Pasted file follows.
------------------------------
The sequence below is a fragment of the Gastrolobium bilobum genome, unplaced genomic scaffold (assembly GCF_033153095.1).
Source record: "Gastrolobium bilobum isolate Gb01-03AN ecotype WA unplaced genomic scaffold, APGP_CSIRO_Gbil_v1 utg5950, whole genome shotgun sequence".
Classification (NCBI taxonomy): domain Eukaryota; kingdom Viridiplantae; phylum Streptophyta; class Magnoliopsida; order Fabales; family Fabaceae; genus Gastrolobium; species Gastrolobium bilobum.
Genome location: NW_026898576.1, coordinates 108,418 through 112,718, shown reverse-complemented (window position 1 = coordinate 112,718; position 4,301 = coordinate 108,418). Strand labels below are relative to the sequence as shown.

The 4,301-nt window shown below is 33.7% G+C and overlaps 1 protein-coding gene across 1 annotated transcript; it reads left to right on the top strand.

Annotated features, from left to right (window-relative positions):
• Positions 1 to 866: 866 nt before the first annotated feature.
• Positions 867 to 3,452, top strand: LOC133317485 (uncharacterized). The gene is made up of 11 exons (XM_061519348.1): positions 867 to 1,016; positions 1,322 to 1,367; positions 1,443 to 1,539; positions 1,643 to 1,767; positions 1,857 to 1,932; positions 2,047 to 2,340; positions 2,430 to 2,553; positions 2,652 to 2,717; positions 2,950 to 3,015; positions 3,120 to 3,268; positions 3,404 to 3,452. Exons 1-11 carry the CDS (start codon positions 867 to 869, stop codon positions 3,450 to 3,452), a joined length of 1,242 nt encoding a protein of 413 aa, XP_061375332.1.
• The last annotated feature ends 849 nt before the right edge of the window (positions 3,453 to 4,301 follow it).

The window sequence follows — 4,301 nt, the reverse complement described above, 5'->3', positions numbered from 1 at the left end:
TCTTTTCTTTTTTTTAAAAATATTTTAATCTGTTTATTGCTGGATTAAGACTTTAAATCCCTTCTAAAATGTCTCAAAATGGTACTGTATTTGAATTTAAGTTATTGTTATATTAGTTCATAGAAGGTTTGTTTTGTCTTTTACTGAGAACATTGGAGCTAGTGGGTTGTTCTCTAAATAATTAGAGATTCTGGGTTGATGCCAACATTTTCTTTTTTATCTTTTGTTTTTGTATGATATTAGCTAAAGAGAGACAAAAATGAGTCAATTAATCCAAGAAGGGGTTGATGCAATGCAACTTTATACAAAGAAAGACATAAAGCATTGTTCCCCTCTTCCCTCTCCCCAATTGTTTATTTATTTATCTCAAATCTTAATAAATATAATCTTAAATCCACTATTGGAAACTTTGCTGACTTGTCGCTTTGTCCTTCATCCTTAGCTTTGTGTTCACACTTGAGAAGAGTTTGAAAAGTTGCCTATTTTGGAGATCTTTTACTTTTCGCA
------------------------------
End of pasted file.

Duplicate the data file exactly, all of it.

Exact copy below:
The sequence below is a fragment of the Gastrolobium bilobum genome, unplaced genomic scaffold (assembly GCF_033153095.1).
Source record: "Gastrolobium bilobum isolate Gb01-03AN ecotype WA unplaced genomic scaffold, APGP_CSIRO_Gbil_v1 utg5950, whole genome shotgun sequence".
Classification (NCBI taxonomy): domain Eukaryota; kingdom Viridiplantae; phylum Streptophyta; class Magnoliopsida; order Fabales; family Fabaceae; genus Gastrolobium; species Gastrolobium bilobum.
Genome location: NW_026898576.1, coordinates 108,418 through 112,718, shown reverse-complemented (window position 1 = coordinate 112,718; position 4,301 = coordinate 108,418). Strand labels below are relative to the sequence as shown.

The 4,301-nt window shown below is 33.7% G+C and overlaps 1 protein-coding gene across 1 annotated transcript; it reads left to right on the top strand.

Annotated features, from left to right (window-relative positions):
• Positions 1 to 866: 866 nt before the first annotated feature.
• Positions 867 to 3,452, top strand: LOC133317485 (uncharacterized). The gene is made up of 11 exons (XM_061519348.1): positions 867 to 1,016; positions 1,322 to 1,367; positions 1,443 to 1,539; positions 1,643 to 1,767; positions 1,857 to 1,932; positions 2,047 to 2,340; positions 2,430 to 2,553; positions 2,652 to 2,717; positions 2,950 to 3,015; positions 3,120 to 3,268; positions 3,404 to 3,452. Exons 1-11 carry the CDS (start codon positions 867 to 869, stop codon positions 3,450 to 3,452), a joined length of 1,242 nt encoding a protein of 413 aa, XP_061375332.1.
• The last annotated feature ends 849 nt before the right edge of the window (positions 3,453 to 4,301 follow it).

The window sequence follows — 4,301 nt, the reverse complement described above, 5'->3', positions numbered from 1 at the left end:
TCTTTTCTTTTTTTTAAAAATATTTTAATCTGTTTATTGCTGGATTAAGACTTTAAATCCCTTCTAAAATGTCTCAAAATGGTACTGTATTTGAATTTAAGTTATTGTTATATTAGTTCATAGAAGGTTTGTTTTGTCTTTTACTGAGAACATTGGAGCTAGTGGGTTGTTCTCTAAATAATTAGAGATTCTGGGTTGATGCCAACATTTTCTTTTTTATCTTTTGTTTTTGTATGATATTAGCTAAAGAGAGACAAAAATGAGTCAATTAATCCAAGAAGGGGTTGATGCAATGCAACTTTATACAAAGAAAGACATAAAGCATTGTTCCCCTCTTCCCTCTCCCCAATTGTTTATTTATTTATCTCAAATCTTAATAAATATAATCTTAAATCCACTATTGGAAACTTTGCTGACTTGTCGCTTTGTCCTTCATCCTTAGCTTTGTGTTCACACTTGAGAAGAGTTTGAAAAGTTGCCTATTTTGGAGATCTTTTACTTTTCGCA